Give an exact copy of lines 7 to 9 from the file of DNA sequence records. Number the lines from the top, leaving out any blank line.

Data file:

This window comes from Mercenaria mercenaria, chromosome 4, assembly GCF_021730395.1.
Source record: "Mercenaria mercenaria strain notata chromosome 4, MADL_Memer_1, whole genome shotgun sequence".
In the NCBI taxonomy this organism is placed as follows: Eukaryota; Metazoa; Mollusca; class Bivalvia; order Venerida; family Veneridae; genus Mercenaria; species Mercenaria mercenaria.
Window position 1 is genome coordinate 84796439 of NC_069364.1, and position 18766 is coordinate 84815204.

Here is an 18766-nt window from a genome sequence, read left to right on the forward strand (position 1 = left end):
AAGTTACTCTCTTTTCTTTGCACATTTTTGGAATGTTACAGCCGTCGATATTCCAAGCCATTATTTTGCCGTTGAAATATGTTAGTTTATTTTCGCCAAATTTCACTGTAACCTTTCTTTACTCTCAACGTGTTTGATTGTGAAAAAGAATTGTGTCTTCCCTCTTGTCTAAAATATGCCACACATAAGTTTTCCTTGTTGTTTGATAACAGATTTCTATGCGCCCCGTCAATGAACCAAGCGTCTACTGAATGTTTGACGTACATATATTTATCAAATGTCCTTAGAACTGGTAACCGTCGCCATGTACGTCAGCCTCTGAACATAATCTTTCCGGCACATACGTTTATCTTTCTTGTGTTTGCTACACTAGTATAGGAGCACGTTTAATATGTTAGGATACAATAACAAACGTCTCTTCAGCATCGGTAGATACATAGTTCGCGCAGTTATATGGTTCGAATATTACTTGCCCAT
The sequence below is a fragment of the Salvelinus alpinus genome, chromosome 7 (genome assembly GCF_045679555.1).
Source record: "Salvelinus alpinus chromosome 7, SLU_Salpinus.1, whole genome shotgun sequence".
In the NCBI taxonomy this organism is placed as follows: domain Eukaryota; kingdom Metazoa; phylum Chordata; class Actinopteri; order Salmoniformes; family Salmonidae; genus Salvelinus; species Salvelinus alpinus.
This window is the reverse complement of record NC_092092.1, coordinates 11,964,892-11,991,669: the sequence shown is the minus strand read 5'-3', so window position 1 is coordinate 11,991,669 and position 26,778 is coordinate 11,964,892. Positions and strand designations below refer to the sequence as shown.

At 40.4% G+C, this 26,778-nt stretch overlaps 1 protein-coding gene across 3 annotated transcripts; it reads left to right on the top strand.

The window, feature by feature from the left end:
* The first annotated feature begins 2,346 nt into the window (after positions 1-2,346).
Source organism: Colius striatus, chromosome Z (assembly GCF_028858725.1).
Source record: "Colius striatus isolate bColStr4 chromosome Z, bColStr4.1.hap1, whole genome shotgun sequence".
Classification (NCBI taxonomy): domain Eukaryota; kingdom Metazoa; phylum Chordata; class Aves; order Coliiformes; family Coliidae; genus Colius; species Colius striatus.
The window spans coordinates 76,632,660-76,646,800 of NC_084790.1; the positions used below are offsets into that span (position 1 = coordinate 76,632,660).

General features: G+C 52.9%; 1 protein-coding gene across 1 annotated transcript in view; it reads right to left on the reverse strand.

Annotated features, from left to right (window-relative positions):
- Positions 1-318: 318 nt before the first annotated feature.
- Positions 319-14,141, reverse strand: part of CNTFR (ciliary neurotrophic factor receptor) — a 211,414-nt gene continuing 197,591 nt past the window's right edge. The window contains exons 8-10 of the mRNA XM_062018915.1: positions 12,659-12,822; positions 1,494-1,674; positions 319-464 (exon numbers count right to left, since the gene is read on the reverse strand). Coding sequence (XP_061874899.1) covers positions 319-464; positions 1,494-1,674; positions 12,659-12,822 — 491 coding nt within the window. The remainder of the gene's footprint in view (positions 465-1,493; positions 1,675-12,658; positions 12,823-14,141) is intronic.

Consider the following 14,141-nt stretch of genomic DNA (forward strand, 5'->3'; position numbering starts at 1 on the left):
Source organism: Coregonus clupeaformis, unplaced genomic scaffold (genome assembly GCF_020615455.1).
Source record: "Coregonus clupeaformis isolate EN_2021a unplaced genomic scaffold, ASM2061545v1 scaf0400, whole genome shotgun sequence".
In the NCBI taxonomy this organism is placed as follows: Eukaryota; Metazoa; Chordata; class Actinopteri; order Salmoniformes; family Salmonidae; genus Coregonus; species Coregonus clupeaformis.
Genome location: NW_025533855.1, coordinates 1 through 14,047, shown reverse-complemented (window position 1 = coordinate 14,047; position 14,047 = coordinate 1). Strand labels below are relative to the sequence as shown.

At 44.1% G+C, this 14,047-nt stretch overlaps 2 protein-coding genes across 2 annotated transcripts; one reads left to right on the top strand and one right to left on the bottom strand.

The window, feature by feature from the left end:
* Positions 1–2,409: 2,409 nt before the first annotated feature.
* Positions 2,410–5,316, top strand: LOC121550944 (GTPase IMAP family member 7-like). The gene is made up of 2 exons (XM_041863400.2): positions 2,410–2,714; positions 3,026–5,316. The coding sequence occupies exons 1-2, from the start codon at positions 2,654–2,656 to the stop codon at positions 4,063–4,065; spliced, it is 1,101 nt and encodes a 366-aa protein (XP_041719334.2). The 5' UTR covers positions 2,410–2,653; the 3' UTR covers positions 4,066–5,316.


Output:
The sequence below is a fragment of the Salvelinus alpinus genome, chromosome 7 (genome assembly GCF_045679555.1).
Source record: "Salvelinus alpinus chromosome 7, SLU_Salpinus.1, whole genome shotgun sequence".
In the NCBI taxonomy this organism is placed as follows: domain Eukaryota; kingdom Metazoa; phylum Chordata; class Actinopteri; order Salmoniformes; family Salmonidae; genus Salvelinus; species Salvelinus alpinus.